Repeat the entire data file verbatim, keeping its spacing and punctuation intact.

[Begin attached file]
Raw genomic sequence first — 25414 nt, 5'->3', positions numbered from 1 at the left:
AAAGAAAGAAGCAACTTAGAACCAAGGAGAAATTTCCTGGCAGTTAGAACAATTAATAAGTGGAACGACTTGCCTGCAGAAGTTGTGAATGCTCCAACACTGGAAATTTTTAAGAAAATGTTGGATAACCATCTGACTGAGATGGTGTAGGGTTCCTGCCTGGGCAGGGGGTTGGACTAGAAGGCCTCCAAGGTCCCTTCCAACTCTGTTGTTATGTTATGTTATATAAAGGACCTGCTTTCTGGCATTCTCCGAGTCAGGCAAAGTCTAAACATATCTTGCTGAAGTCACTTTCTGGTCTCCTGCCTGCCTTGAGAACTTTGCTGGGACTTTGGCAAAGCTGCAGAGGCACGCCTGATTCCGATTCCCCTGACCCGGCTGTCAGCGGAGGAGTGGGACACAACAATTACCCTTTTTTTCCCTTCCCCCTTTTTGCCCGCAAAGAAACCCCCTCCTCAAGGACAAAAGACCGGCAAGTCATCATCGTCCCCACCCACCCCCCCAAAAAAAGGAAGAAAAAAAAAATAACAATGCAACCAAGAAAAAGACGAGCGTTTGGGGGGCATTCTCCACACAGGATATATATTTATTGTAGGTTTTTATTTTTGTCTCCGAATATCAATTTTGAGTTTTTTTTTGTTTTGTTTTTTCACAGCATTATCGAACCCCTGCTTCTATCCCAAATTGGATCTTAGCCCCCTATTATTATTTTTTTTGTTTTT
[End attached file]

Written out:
Raw genomic sequence first — 25414 nt, 5'->3', positions numbered from 1 at the left:
AAAGAAAGAAGCAACTTAGAACCAAGGAGAAATTTCCTGGCAGTTAGAACAATTAATAAGTGGAACGACTTGCCTGCAGAAGTTGTGAATGCTCCAACACTGGAAATTTTTAAGAAAATGTTGGATAACCATCTGACTGAGATGGTGTAGGGTTCCTGCCTGGGCAGGGGGTTGGACTAGAAGGCCTCCAAGGTCCCTTCCAACTCTGTTGTTATGTTATGTTATATAAAGGACCTGCTTTCTGGCATTCTCCGAGTCAGGCAAAGTCTAAACATATCTTGCTGAAGTCACTTTCTGGTCTCCTGCCTGCCTTGAGAACTTTGCTGGGACTTTGGCAAAGCTGCAGAGGCACGCCTGATTCCGATTCCCCTGACCCGGCTGTCAGCGGAGGAGTGGGACACAACAATTACCCTTTTTTTCCCTTCCCCCTTTTTGCCCGCAAAGAAACCCCCTCCTCAAGGACAAAAGACCGGCAAGTCATCATCGTCCCCACCCACCCCCCCAAAAAAAGGAAGAAAAAAAAAATAACAATGCAACCAAGAAAAAGACGAGCGTTTGGGGGGCATTCTCCACACAGGATATATATTTATTGTAGGTTTTTATTTTTGTCTCCGAATATCAATTTTGAGTTTTTTTTTGTTTTGTTTTTTCACAGCATTATCGAACCCCTGCTTCTATCCCAAATTGGATCTTAGCCCCCTATTATTATTTTTTTTGTTTTT